Between October 2009 and December 2011, U.S. Postal Service purchases totaled over $4 billion on newly awarded contracts and task orders. For these purchases and for all of the Postal Service’s sourcing decisions, ‘best value’ is used as the basis and determined by an analysis of a contract solicitation’s evaluation factors and weightings in combination with a price analysis. In the purchasing process, best value is generally achieved through competition, which brings market forces to bear and allows the direct comparison of proposals and lifecycle costs.
Recently, U.S. Postal Service Office of Inspector General (OIG) auditors looked at the Postal Service’s purchasing processes to determine whether postal contracting officials appropriately assessed evaluation factors and conducted adequate price analysis to achieve best value when awarding contracts.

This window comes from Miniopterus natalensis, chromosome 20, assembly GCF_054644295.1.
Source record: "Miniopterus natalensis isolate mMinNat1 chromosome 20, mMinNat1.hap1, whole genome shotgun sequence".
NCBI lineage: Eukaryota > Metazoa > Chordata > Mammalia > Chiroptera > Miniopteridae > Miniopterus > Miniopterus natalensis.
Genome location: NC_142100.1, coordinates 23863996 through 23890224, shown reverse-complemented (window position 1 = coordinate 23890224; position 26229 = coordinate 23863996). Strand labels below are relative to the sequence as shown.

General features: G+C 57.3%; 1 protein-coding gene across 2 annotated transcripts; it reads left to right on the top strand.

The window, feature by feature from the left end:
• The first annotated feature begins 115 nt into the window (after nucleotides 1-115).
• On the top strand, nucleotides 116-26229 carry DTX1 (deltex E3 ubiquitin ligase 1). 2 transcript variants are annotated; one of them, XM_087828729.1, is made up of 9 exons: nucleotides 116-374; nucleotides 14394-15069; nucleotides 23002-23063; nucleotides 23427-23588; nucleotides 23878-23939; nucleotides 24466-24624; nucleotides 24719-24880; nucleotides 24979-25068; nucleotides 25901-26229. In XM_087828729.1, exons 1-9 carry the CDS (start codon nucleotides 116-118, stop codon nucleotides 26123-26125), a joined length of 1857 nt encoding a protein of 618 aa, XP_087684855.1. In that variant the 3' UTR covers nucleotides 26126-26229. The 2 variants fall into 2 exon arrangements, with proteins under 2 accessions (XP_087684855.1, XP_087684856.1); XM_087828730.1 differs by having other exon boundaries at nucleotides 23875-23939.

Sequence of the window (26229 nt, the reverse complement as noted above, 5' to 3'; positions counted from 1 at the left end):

OIG auditors determined postal contracting officials did not provide evidence that they achieved best value when awarding contracts. Auditors identified discrepancies with 69 of the 105 purchases reviewed. We recommended contracting managers conduct periodic reviews of electronic and physical contract files and update the contract file transfer process to require receiving contract officials to certify that contract files contain required documentation. We also recommended that management direct contracting officials and higher level approvers to ensure the accuracy of Contract Authoring Management System information and adhere to Supplying Principles and Practices to obtain appropriate written approval prior to submitting or approving contract actions.
Postal Service management agreed with the OIG findings and recommendations resulting from the auditors’ review. To read this report in its entirety, click here.